NJIT's New Solar Telescope Peers Deep into the Sun to Track the Origins of Space Weather

Scientists at NJIT's Big Bear Solar Observatory (BBS)) have captured the first high-resolution images of magnetic fields and plasma flows originating deep below the Sun's surface, tracing the evolution of sunspots and magnetic flux ropes through the chromosphere before their dramatic appearance in the corona as flaring loops.

The images, observed through NJIT's 1.6 meter New Solar Telescope, provide an unprecedented glimpse into the complex dynamics of the Sun’s multi-layered atmosphere as well as insights into the massive eruptions on the Sun’s surface responsible for space weather.

Haimin Wang, distinguished professor of physics at NJIT, recently published images of the flaring magnetic structures known as solar flux ropes at their point of origin in the Sun’s chromosphere. Bundles of magnetic fields that together rotate and twist around a common axis, flux ropes are driven by motions in the photosphere, a high-density layer of the Sun’s atmosphere below the corona and chromosphere.

“These twisting magnetic loops have been much studied in the Sun's corona, or outer layer, but these are the first high-resolution images of their origination in the chromosphere below it. For the first time, we can see their twisting motion in great detail and watch how it evolves,” said Wang, the lead author of a recent study published in Nature Communications.

Wang and his co-authors strung together a series of images which trace the formation of an S-shaped bundle of magnetic fields from which a set of loops peel off and grow upward into a multi-strand flux rope within minutes. Two flare ribbons appear at the two sides of the rising flux rope. The images provide unprecedented detail, as well as powerful new clues about their initiation and their relationship to solar eruptions and coronal mass ejections.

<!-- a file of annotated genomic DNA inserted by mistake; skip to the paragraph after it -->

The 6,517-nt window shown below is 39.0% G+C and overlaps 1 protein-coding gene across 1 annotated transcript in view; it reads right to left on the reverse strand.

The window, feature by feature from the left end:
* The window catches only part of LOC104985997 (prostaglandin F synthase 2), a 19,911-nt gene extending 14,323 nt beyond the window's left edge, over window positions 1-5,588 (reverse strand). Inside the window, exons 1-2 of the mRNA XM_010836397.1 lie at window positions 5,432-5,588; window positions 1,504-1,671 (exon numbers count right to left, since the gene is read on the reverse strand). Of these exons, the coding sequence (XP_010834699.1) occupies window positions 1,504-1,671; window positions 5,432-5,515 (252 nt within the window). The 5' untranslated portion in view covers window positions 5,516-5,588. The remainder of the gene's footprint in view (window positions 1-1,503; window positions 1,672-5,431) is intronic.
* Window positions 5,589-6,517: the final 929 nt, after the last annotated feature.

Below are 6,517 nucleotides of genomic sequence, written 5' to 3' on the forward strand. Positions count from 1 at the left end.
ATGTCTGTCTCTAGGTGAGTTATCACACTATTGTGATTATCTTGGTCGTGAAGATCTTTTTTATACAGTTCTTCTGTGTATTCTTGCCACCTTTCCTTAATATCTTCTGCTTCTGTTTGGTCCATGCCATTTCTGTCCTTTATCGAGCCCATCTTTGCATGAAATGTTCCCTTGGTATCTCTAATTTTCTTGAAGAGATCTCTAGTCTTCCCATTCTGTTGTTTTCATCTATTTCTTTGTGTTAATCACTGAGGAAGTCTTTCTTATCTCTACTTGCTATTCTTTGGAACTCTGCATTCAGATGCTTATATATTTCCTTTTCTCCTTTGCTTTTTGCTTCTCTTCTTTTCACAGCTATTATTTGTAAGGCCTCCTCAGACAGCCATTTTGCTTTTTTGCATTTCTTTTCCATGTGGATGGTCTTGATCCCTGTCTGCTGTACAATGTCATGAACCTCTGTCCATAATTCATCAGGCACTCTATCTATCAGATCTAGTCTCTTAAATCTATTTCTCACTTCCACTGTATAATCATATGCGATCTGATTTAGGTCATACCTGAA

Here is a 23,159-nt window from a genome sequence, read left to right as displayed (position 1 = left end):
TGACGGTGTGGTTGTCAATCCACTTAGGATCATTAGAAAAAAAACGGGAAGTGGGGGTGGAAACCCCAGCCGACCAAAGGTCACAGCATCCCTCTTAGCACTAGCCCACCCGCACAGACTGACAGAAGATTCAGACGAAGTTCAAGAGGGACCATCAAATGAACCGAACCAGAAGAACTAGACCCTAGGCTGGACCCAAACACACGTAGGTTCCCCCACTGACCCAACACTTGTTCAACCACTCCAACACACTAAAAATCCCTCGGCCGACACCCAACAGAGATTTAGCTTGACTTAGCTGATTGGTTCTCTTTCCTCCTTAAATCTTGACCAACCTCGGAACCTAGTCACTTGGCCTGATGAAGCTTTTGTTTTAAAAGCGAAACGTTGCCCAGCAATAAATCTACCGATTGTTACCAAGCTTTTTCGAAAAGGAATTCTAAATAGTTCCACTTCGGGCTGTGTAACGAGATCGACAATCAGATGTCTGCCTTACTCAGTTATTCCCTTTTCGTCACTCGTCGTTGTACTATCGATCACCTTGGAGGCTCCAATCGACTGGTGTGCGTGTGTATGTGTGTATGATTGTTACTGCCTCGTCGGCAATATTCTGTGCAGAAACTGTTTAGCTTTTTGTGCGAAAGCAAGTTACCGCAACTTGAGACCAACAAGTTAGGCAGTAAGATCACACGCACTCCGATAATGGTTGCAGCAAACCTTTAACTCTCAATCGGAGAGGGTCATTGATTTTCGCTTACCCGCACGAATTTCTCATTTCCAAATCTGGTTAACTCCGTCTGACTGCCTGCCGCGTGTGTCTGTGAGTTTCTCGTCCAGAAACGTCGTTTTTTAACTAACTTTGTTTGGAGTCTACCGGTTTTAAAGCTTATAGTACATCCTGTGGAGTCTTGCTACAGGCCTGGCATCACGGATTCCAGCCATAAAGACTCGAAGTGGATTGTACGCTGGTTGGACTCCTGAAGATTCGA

Energy releases in solar flares and associated forms of eruptions occur when magnetic field lines, with their powerful underlying electric currents, are twisted beyond a critical point that can be measured by the number of turns in the twist. The largest of these eruptions cause what is known as space weather – the radiation, energetic particles and magnetic field releases from the Sun powerful enough to cause severe effects in Earth’s near environment, such as the disruption of  communications, power lines and navigation systems.

“One of the exciting things about these new images is that we can now distinguish between mild twists and those severe enough to cause space weather,” said Wang, who likened the eruptions to earthquakes, which are energy releases following the build-up of tension as tectonic plates rub against each other along fault lines. The team is developing tools to predict space weather from solar observations and modeling.

Unveiling the Complex Dynamics of Sunspots’ Dark Cores

Another recent set of images captured at the Big Bear observatory give a first-ever detailed view of the interior structure of umbrae – the dark patches in the center of sunspots – revealing dynamic magnetic fields responsible for the plumes of plasma that emerge as bright dots interrupting their darkness. The high-resolution images show the atmosphere above the umbrae to be finely structured, consisting of hot plasma intermixed with cool plasma jets as wide as 100 kilometers.

“We would describe these plasma flows as oscillating cool jets piercing the hot atmosphere. Until now, we didn’t know they existed.  While we have known for a long time that sunspots oscillate – moderate resolution telescopes show us dark shadows, or penumbral waves, moving across the umbra toward the edge of a sunspot – we can now begin to understand the underlying dynamics,” said Vasyl Yurchyshyn, a research professor of physics at NJIT and the lead author of two recent journal articles published in the Astrophysical Journal.